While several crypto-related companies in South Korea were having a tough time due to controversial regulatory efforts in the country, Upbit was able to retain its title as the largest cryptocurrency exchange in the country.

According to Representative (Rep.) Yoon Do-hyun of the People Power Party, the largest exchange in South Korea reported a high number of transactions and subscribers, as well as the amount of cash parked. Data from Do-hyun showed Upbit was close to 5.3 trillion won [$4.5 million] deposited in his accounts, which was more than the competing exchanges – Bithumb, Coinone and Korbit combined.

Even so, Bithumb came in second with deposits valued at 1.3 trillion won [$1.1 Trillion]. Coinone and Korbit came in third and fourth with 248 billion won and 69 billion won, respectively. This could be due to Upbit’s popularity amid ongoing regulatory changes.

The same was reflected in the total number of users, which reached 4.7 million, which in turn was more than that of Bitthumb or any other exchange. For comparison: The number of users of Upbit was 47 times higher than that of Korbit. However, all four exchanges had welcomed millions of users in 2021 alone.

Data suggested that nearly 1.8 million new users opened accounts with Upbit between April and July, while Bithumb attracted 450,000 new users. Coinone and Korbit also recorded 170,000 and 45,000 users, respectively, joining their platforms over the same period.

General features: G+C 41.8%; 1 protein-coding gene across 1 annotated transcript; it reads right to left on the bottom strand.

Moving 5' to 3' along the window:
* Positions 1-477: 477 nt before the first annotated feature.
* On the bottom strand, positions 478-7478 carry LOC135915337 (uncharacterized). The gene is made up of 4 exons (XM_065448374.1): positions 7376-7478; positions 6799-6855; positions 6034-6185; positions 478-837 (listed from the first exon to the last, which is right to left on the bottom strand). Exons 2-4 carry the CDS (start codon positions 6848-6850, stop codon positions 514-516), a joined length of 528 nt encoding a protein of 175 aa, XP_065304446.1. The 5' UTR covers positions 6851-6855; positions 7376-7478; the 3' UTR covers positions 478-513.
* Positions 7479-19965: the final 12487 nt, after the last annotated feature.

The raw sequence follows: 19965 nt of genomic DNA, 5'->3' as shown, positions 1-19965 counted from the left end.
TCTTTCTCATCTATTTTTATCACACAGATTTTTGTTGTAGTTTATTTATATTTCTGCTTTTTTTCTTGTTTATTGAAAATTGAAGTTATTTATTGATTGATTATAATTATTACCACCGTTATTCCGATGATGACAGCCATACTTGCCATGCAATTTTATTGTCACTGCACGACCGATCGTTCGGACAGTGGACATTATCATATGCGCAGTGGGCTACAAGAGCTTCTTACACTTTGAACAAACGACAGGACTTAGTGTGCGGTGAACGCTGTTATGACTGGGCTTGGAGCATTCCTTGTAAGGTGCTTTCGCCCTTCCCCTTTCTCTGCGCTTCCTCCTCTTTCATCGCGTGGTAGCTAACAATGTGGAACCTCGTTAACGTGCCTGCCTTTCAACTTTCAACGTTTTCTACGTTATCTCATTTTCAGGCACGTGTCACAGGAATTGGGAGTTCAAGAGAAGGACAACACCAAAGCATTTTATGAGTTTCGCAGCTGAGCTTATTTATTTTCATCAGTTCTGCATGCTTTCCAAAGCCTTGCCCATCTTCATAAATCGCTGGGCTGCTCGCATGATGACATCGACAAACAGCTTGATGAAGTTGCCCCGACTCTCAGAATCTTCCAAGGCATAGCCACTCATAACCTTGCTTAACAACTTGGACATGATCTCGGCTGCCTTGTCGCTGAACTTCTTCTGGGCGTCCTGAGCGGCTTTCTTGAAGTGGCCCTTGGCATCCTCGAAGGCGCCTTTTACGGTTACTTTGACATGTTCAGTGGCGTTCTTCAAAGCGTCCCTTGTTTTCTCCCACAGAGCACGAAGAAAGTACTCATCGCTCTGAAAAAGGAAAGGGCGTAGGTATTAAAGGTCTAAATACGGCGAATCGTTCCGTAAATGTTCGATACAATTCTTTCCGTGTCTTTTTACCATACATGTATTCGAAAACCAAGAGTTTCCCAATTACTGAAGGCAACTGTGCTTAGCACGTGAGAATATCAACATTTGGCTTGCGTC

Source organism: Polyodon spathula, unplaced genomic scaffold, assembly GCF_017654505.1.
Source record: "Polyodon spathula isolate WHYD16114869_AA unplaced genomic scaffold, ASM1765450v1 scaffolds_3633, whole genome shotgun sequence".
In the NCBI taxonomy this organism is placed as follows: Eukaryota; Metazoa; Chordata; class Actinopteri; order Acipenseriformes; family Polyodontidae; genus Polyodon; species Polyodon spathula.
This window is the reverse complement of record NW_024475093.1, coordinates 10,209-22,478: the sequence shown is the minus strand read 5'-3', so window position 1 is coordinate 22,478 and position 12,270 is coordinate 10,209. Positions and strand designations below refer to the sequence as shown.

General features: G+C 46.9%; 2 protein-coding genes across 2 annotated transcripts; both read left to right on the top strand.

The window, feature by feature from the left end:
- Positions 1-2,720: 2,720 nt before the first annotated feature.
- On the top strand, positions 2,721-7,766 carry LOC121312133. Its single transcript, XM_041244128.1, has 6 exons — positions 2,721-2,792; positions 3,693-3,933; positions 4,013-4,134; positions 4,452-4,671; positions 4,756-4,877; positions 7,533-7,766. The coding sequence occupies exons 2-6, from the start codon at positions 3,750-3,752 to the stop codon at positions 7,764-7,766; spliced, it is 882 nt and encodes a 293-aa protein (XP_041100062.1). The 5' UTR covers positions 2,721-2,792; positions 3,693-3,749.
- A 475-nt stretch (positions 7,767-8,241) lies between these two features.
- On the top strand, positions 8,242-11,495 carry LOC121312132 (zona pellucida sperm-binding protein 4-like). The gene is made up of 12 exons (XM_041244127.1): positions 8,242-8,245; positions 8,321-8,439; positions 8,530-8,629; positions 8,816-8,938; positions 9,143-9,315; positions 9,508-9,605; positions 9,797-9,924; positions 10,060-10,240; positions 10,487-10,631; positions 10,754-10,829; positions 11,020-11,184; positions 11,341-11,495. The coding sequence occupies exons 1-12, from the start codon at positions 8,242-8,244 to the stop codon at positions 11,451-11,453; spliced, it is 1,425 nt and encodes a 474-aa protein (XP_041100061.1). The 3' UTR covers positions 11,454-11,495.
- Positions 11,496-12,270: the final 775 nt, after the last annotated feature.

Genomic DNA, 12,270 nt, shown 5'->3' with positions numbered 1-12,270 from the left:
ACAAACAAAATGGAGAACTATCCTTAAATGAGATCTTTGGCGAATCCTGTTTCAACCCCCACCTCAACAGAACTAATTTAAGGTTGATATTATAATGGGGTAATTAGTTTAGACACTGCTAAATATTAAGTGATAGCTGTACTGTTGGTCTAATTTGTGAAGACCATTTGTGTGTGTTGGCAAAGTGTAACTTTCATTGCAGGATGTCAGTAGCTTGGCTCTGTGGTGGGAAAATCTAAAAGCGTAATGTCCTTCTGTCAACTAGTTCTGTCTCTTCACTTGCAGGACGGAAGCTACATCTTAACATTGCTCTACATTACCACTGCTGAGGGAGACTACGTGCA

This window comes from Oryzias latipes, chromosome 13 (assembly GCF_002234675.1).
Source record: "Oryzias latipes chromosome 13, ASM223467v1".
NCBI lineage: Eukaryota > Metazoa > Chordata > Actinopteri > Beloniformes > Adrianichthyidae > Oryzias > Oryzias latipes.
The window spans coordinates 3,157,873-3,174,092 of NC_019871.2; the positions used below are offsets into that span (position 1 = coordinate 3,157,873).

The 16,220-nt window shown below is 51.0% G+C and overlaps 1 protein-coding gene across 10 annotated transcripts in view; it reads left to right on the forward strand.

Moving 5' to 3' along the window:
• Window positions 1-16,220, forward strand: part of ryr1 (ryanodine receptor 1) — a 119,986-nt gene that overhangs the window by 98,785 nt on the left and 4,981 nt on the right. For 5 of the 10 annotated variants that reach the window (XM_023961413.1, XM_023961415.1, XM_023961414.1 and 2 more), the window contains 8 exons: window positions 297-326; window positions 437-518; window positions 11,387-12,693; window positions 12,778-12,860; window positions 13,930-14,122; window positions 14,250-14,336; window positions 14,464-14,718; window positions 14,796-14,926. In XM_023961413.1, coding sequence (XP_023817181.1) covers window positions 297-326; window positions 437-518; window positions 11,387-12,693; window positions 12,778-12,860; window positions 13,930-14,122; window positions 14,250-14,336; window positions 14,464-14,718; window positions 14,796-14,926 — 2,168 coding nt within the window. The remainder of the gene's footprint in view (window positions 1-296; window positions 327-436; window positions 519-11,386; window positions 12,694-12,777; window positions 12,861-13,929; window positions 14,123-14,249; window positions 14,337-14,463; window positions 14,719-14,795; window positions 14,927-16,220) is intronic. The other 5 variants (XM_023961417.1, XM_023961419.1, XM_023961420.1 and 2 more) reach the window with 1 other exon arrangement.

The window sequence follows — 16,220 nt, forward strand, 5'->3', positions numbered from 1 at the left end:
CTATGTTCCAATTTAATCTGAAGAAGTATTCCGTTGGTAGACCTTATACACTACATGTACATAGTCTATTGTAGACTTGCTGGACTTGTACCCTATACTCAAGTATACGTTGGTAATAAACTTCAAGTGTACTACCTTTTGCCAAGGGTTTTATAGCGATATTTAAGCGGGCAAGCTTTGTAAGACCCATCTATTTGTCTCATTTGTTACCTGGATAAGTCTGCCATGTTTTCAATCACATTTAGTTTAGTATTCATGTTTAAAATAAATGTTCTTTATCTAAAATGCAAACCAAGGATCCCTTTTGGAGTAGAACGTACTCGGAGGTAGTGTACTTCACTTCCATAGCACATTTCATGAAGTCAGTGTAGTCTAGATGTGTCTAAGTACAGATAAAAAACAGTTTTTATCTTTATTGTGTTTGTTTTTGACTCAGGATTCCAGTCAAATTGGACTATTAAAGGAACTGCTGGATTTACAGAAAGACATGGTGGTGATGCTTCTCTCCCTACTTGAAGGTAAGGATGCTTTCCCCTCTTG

Upbit’s popularity and size forced it to move away from its competitors in developing solutions to the “travel rule”. The rule requires asset service providers to provide real name verification of the sender’s identity for international transfers. Upbit indicated that it will work on compliance with the “travel rule” through its in-house research division Lambda256 for blockchain technology. This regulation comes into force on March 25, 2022.

South Korean users turned to major exchanges amid changing regulations, and according to reports, Upbit has the advantage of being the first exchange to be filed with regulators. The smaller exchanges, however, were crushed under the weight of a plethora of mandates to be fulfilled. A recent report from the authorities found that out of 63 applicants, only 21 exchanges received ISMS certification because they met the various standards required for it.